Warm-up on a simulator improves residents' performance in laparoscopic surgery: A randomized trial

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Abstract

Introduction and hypothesis Our aim was to assess the impact of immediate preoperative laparoscopic warm-up using a simulator on intraoperative laparoscopic performance by gynecologic residents. Methods Eligible laparoscopic cases performed for benign, gynecologic indications were randomized to be performed with or without immediate preoperative warm-up. Residents randomized to warm-up performed a brief set of standardized exercises on a laparoscopic trainer immediately before surgery. Intraoperative performance was scored using previously validated global rating scales. Assessment was made immediately after surgery by attending faculty who were blinded to the warm-up randomization. Results We randomized 237 residents to 47 minor laparoscopic cases (adnexal/ tubal surgery) and 44 to major laparoscopic cases (hysterectomy). Overall, attendings rated upper-level resident performances (postgraduate year [PGY-3, 4]) significantly higher on global rating scales than lower-level resident performances (PGY-1, 2). Residents who performed warm-up exercises prior to surgery were rated significantly higher on all subscales within each global rating scale, irrespective of the difficulty of the surgery. Most residents felt that performing warm-up exercises helped their intraoperative performances. Conclusion Performing a brief warm-up exercise before a major or minor laparoscopic procedure significantly improved the intraoperative performance of residents irrespective of the difficulty of the case.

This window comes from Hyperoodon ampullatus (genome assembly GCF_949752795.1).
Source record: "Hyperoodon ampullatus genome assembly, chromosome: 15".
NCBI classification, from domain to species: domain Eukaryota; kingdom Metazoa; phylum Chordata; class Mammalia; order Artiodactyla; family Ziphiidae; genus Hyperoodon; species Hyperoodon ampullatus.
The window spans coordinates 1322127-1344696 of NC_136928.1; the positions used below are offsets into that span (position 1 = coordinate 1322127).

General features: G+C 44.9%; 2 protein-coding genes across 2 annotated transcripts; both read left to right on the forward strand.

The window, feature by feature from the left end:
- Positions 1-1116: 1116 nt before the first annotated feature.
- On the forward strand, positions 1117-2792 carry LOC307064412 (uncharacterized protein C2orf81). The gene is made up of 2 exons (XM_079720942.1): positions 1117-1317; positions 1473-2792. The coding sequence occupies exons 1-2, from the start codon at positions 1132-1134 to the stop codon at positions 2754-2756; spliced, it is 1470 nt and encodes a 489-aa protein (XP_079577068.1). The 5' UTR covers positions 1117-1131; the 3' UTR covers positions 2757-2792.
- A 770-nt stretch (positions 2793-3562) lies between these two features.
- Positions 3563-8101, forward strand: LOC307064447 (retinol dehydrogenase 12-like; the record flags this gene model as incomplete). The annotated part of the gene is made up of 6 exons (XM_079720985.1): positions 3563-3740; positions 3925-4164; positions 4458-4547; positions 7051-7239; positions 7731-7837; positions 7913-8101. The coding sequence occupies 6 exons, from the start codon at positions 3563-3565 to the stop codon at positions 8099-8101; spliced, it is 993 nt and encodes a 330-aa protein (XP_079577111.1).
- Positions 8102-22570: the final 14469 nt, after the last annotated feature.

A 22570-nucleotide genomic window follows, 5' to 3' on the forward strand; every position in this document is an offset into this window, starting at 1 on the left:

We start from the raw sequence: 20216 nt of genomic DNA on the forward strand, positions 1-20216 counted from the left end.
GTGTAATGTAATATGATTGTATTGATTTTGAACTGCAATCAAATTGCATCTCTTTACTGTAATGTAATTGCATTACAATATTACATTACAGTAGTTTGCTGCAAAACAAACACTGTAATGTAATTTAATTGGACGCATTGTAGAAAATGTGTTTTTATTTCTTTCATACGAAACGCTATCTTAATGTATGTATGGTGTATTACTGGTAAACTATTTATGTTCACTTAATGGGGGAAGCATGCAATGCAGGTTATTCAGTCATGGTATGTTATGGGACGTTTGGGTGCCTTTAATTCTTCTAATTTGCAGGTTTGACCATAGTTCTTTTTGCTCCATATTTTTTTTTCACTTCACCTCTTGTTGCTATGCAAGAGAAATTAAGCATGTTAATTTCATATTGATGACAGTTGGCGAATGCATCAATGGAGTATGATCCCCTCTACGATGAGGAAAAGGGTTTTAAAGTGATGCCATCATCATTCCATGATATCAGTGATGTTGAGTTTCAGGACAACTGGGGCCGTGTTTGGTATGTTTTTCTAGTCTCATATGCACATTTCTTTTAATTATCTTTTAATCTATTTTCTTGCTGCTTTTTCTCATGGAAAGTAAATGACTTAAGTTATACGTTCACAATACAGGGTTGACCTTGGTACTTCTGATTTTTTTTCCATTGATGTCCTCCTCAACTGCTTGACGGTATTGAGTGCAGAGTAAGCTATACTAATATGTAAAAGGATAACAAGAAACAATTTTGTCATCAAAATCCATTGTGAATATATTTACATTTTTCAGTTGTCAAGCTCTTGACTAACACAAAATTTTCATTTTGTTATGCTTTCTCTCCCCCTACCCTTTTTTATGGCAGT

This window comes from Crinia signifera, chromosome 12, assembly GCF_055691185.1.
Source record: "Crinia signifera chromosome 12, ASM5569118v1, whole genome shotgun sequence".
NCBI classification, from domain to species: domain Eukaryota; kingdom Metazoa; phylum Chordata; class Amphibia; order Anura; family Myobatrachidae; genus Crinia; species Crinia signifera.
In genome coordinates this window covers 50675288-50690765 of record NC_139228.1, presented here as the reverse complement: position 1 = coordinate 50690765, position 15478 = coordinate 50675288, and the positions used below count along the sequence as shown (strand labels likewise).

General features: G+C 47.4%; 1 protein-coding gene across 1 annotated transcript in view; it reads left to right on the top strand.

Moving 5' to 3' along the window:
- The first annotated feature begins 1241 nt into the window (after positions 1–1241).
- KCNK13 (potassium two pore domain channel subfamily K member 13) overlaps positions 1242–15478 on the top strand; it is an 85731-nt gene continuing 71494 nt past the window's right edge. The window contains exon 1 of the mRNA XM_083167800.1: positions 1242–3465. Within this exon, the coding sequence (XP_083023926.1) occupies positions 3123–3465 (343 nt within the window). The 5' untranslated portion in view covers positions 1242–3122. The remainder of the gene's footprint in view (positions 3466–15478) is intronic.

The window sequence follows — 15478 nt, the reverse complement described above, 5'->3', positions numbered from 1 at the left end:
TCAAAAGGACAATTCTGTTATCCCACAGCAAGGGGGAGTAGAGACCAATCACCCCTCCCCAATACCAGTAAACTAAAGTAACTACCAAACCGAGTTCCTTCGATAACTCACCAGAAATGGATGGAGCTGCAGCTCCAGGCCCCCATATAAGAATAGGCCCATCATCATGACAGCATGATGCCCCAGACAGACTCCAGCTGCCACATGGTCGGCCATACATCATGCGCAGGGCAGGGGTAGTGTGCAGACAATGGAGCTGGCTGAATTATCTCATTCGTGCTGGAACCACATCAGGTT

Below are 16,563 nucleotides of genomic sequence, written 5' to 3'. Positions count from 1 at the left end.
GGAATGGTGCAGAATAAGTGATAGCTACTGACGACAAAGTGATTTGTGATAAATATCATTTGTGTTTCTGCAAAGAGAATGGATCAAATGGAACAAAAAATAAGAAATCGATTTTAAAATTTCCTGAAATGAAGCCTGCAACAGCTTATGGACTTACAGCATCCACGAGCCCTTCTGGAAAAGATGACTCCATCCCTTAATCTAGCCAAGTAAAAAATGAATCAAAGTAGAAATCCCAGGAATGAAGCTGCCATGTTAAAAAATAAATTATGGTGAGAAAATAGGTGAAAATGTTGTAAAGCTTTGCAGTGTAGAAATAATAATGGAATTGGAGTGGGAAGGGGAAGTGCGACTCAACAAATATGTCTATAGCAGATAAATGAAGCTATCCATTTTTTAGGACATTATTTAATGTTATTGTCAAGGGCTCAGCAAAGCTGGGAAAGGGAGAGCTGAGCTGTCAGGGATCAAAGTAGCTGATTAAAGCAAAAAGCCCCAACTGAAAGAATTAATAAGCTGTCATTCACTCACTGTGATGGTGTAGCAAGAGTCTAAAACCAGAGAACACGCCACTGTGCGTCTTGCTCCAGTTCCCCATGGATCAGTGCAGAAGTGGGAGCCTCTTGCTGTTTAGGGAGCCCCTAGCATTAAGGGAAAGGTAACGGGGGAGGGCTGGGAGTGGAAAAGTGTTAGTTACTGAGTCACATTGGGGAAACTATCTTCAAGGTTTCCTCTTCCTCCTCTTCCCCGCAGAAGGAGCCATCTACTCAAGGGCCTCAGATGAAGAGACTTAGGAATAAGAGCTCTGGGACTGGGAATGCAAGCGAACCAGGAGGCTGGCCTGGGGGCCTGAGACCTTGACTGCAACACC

Original languageEnglish (US)
Pages (from-to)1615-1622
Number of pages8
JournalInternational Urogynecology Journal and Pelvic Floor Dysfunction
Volume24
Issue number10
DOIs
StatePublished - Oct 2013

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Warm-Up Exercise
Laparoscopy
Random Allocation
Hysterectomy
Exercise

Keywords

  • Laparoscopic surgery
  • Warm-up

ASJC Scopus subject areas

  • Urology
  • Obstetrics and Gynecology

Cite this

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title = "Warm-up on a simulator improves residents' performance in laparoscopic surgery: A randomized trial",
abstract = "Introduction and hypothesis Our aim was to assess the impact of immediate preoperative laparoscopic warm-up using a simulator on intraoperative laparoscopic performance by gynecologic residents. Methods Eligible laparoscopic cases performed for benign, gynecologic indications were randomized to be performed with or without immediate preoperative warm-up. Residents randomized to warm-up performed a brief set of standardized exercises on a laparoscopic trainer immediately before surgery. Intraoperative performance was scored using previously validated global rating scales. Assessment was made immediately after surgery by attending faculty who were blinded to the warm-up randomization. Results We randomized 237 residents to 47 minor laparoscopic cases (adnexal/ tubal surgery) and 44 to major laparoscopic cases (hysterectomy). Overall, attendings rated upper-level resident performances (postgraduate year [PGY-3, 4]) significantly higher on global rating scales than lower-level resident performances (PGY-1, 2). Residents who performed warm-up exercises prior to surgery were rated significantly higher on all subscales within each global rating scale, irrespective of the difficulty of the surgery. Most residents felt that performing warm-up exercises helped their intraoperative performances. Conclusion Performing a brief warm-up exercise before a major or minor laparoscopic procedure significantly improved the intraoperative performance of residents irrespective of the difficulty of the case.",